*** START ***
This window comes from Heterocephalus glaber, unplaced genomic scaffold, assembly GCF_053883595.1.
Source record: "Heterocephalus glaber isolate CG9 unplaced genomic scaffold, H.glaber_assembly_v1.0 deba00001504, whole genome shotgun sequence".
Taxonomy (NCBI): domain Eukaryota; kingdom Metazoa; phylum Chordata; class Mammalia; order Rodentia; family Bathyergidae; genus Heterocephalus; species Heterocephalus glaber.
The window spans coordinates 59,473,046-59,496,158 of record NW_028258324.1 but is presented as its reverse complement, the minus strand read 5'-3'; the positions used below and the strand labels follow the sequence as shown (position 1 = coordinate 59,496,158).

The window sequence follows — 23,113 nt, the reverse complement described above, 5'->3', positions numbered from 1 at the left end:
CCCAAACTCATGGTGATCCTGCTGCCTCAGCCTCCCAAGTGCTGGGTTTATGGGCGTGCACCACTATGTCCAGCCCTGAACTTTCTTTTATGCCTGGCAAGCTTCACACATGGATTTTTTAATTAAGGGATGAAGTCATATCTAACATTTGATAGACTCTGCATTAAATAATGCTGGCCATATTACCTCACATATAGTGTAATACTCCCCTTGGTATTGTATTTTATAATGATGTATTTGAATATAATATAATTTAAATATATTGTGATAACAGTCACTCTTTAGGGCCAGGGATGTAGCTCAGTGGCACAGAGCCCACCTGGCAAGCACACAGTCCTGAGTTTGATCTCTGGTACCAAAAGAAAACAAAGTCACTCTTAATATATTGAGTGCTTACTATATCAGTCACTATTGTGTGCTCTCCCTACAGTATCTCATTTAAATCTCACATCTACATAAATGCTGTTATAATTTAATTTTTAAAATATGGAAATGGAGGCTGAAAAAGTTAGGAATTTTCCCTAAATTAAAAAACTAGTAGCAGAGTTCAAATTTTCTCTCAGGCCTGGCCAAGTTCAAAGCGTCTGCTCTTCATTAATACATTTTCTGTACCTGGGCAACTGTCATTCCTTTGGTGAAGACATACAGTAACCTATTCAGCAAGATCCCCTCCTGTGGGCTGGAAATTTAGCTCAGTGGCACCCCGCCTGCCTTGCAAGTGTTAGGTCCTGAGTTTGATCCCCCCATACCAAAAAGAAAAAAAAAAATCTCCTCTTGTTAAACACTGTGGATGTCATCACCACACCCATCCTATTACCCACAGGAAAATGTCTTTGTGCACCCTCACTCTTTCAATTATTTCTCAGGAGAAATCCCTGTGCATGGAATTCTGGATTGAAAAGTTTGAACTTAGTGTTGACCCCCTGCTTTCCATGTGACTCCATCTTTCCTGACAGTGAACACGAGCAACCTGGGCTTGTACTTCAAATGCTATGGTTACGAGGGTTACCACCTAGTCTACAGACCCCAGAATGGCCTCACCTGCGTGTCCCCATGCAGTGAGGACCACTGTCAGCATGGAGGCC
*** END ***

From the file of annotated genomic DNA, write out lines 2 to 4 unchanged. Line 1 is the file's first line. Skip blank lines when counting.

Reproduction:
Source record: "Heterocephalus glaber isolate CG9 unplaced genomic scaffold, H.glaber_assembly_v1.0 deba00001504, whole genome shotgun sequence".
Taxonomy (NCBI): domain Eukaryota; kingdom Metazoa; phylum Chordata; class Mammalia; order Rodentia; family Bathyergidae; genus Heterocephalus; species Heterocephalus glaber.
The window spans coordinates 59,473,046-59,496,158 of record NW_028258324.1 but is presented as its reverse complement, the minus strand read 5'-3'; the positions used below and the strand labels follow the sequence as shown (position 1 = coordinate 59,496,158).